© Eric Bell
Kimberly Kozun (back row, left) with some of the members of Soul Art.
The Prince Albert Arts Centre was abuzz with children of all ages Wednesday, as the group “Soul Art” had the chance to display their work from the past few months in a professional gallery setting.
“Soul Art” is a group of children and teenagers that meet once per week under the guidance of teacher Kimberly Kozun. The program has been in operation since they received a grant from the City of Prince Albert last January, and seeks to help children gain confidence and explore different art mediums.
“We provide the supplies, workspace and a mentorship program where we can explore their creativity, individuality and just get them to try something different that they would like to do,” Kozun said.
Currently the program has three different groups. One for girls under 15, another for girls over 15, and a separate boy’s group.
“It’s really nice to see a variety of ages coming out, as well as the boys,” Kozun said. “Last year we only had the girls group, but because of interest we opened it up to the boys, and it’s nice to have a group of guys together sharing their interests and practising different techniques.”
Soul Art is currently at capacity for the season, but Kozun says she is looking at expanding the program to several nights per week due to increasing interest.
For Kozun, teaching the class has been a rewarding experience.
“I think I learn more and more from the students then they learn from me,” Kozun said. “It’s nice to coach them and guide them along the techniques, but definitely I hope they will explore their individuality, boost their self-esteem and try something new.”
While the class aims to teach students new art techniques, the children in the program are welcome to stick to the art form they feel most comfortable with.
“I want to introduce them to all types of mediums, but the kids don’t always have to do that,” Kozun said. “For the little guys I always do a mini-lesson at the beginning and show them a few techniques and then they can explore whatever they would like to do. Some of them still like to stick with sketching and painting or whatever they are the strongest at, but many of them will try out new things.”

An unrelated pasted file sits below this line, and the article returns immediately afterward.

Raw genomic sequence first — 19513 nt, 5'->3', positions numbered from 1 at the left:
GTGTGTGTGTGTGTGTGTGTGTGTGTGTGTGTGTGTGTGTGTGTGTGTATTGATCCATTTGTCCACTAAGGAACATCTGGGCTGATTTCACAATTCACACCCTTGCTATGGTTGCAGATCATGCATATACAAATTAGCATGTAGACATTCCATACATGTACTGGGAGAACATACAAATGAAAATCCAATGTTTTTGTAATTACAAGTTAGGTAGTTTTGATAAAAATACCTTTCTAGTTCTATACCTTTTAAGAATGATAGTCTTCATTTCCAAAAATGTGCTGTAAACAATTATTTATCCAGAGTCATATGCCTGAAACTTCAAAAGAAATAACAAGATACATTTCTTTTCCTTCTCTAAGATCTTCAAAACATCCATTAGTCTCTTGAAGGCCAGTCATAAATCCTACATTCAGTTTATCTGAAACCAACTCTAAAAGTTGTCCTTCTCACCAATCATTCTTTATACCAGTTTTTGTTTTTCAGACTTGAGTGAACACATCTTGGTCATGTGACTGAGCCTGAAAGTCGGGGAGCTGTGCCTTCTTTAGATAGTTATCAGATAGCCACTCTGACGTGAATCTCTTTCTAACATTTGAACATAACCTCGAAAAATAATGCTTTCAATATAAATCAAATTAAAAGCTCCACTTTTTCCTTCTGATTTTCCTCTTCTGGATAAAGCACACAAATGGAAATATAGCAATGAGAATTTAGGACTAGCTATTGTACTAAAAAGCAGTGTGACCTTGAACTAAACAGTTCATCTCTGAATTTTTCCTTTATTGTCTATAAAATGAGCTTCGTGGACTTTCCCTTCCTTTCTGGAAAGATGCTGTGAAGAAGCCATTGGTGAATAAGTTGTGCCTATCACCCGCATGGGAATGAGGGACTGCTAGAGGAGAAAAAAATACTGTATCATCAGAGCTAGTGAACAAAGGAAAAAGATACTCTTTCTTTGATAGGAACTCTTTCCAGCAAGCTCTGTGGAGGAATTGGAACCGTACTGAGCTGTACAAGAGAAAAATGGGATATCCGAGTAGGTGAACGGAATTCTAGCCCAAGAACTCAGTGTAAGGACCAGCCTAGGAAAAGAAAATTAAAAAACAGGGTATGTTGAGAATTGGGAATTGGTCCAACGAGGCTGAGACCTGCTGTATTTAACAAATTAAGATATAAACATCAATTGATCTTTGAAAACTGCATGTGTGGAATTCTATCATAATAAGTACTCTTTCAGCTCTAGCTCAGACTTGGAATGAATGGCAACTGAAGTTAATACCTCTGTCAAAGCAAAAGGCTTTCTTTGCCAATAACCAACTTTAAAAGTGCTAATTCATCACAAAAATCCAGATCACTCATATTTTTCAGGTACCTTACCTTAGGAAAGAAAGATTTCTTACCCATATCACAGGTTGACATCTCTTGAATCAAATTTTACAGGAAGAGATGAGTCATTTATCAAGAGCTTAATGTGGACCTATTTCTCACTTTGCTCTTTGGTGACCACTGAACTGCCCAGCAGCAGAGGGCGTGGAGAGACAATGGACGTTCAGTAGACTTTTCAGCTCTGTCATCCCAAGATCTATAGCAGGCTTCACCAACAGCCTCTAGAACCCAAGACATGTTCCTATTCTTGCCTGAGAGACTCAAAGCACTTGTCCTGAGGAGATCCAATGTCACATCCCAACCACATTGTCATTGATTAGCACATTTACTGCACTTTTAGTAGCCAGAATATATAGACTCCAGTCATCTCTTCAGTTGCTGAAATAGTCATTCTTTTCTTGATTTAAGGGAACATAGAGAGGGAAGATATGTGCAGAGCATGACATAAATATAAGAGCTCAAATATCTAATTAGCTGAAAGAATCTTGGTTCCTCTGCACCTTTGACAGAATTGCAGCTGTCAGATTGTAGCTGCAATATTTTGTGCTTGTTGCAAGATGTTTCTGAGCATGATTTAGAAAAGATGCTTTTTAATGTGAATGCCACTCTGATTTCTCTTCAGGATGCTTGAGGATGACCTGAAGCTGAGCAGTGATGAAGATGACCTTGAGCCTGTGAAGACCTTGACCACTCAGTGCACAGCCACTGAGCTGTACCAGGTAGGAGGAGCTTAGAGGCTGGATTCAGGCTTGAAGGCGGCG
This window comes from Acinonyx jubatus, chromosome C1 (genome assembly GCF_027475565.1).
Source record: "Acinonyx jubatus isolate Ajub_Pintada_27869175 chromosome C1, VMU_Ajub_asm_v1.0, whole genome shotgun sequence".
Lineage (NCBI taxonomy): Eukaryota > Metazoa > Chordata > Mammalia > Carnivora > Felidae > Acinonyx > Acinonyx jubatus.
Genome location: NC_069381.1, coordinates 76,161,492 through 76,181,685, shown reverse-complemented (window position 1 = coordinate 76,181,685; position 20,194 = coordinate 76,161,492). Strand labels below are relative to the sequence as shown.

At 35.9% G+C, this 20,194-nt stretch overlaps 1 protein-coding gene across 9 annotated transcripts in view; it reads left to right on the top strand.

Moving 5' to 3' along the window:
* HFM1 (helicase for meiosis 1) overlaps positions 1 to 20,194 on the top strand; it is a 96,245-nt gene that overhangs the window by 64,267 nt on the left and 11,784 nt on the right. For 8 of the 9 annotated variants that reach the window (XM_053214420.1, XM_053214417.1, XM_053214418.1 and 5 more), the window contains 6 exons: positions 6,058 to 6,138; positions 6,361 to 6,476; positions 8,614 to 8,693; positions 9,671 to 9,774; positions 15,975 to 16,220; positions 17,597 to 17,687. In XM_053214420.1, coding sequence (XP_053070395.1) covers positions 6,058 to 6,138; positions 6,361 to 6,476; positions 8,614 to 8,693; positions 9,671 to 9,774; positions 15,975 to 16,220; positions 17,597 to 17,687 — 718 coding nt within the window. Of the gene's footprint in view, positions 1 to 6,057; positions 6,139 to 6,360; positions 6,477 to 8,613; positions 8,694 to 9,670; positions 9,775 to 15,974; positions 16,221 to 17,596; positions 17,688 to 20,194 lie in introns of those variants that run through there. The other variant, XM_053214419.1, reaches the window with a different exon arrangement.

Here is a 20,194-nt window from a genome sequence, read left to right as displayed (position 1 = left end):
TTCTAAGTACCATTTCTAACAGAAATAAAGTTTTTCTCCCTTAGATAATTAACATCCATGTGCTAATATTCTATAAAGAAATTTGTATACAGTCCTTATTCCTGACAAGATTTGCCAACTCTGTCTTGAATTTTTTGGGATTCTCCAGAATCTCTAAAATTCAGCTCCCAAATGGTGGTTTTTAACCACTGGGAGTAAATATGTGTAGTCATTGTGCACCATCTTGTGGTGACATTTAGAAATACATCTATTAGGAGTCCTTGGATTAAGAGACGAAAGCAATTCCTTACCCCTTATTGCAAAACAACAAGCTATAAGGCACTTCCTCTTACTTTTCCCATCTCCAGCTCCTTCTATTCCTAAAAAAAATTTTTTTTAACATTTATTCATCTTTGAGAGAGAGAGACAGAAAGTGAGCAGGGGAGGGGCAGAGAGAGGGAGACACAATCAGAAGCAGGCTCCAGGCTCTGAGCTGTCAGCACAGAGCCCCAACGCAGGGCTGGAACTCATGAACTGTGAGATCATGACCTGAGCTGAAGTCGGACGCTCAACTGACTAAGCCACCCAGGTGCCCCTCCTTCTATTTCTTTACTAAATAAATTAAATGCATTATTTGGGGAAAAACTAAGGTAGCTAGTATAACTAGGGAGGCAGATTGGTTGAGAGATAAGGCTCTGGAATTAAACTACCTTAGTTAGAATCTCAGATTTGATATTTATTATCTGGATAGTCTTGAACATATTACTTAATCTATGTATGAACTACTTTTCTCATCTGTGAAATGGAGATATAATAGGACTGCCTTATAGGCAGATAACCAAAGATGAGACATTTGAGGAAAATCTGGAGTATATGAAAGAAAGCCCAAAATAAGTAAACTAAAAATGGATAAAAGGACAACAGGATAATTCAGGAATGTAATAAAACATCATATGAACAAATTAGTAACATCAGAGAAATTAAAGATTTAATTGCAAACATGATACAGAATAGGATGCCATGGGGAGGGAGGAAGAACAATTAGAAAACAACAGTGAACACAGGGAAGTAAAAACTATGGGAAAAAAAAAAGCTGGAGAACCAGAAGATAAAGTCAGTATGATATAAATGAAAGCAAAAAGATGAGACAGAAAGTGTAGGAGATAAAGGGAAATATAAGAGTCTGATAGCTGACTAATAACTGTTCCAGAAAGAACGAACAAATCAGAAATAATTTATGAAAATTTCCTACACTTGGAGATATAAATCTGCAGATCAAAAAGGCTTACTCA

Kozun says that she sees the most growth in her older students.
“The older group takes more chances and takes more risk,” Kozun said. ”They usually come in knowing what they want to do, sit down with a blank slate and then something amazing comes out of it.”
Tylee Hewison is one of Kozun’s teenaged students. Often sketching during her free time, Hewison never thought of pursuing art until joining the group two months ago. Hewison says having a place to come and do art is a “calming experience” that helps her get in her “art fix.”
“I do art all the time,” Hewison said. “Everyday, I sketch at least once. I like creating stuff, having a blank piece of paper and taking things from my mind and putting it on there.“
Wednesday was the first time Hewison has ever put her art on display for the public to see.
“It’s kind of Freaky,” Hewison said. “I don’t show people my art so it’s something that will take some getting used to.”
For Kozun, the best part about instructing the group is seeing how her students change throughout the program.
“It’s great to see them grow,” Kozun said. “Not only in the paintings but in themselves.”